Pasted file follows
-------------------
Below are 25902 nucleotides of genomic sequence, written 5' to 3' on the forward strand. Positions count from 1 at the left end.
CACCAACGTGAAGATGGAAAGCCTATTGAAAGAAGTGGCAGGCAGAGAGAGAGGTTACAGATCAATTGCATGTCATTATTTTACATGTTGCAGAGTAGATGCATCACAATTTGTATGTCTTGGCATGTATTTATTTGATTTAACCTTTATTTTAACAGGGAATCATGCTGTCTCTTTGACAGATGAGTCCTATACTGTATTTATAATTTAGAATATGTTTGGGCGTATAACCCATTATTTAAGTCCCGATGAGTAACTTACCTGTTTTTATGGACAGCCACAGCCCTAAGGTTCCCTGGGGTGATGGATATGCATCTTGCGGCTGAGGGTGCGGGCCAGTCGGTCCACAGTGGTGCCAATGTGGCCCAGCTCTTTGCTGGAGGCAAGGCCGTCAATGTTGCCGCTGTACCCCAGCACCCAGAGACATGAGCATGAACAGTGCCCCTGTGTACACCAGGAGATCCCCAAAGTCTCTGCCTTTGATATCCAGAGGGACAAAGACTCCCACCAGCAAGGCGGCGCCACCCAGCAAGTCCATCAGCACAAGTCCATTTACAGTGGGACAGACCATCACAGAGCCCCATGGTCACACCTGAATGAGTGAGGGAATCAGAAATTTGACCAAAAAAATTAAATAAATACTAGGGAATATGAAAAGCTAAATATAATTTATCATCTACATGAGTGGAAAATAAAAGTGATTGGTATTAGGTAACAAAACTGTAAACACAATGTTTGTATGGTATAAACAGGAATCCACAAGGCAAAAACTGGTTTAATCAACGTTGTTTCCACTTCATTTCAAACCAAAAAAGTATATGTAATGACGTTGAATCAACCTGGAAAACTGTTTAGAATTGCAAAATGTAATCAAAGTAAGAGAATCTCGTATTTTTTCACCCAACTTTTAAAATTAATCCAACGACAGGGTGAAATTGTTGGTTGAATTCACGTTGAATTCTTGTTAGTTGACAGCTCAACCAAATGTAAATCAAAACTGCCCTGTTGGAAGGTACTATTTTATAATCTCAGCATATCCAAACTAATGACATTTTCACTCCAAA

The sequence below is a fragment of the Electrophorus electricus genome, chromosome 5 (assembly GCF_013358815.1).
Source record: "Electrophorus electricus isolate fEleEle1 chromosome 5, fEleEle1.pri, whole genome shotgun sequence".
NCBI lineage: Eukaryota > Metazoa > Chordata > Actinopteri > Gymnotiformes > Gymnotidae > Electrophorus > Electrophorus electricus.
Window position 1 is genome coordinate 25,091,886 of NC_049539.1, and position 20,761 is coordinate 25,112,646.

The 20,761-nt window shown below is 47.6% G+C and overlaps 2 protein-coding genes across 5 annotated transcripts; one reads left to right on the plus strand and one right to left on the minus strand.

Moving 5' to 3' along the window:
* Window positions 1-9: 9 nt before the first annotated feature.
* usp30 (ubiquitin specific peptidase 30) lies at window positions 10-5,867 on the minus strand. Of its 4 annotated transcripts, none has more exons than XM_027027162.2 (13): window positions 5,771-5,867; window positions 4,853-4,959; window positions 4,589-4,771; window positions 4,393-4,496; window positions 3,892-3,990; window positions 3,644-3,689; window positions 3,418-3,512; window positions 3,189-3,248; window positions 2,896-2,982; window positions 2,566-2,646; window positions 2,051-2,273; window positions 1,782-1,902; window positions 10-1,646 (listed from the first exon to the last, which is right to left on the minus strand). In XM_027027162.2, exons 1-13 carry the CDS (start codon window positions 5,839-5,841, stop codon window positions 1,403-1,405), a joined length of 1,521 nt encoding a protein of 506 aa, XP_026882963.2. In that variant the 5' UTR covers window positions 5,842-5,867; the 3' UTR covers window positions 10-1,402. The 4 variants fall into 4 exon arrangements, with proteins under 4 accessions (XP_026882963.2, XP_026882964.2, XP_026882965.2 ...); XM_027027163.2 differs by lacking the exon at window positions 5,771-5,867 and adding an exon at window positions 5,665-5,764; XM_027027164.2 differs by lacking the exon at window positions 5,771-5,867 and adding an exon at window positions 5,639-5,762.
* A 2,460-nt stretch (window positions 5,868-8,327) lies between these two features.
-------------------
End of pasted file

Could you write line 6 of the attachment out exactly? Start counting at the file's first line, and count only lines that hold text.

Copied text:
Window position 1 is genome coordinate 25,091,886 of NC_049539.1, and position 20,761 is coordinate 25,112,646.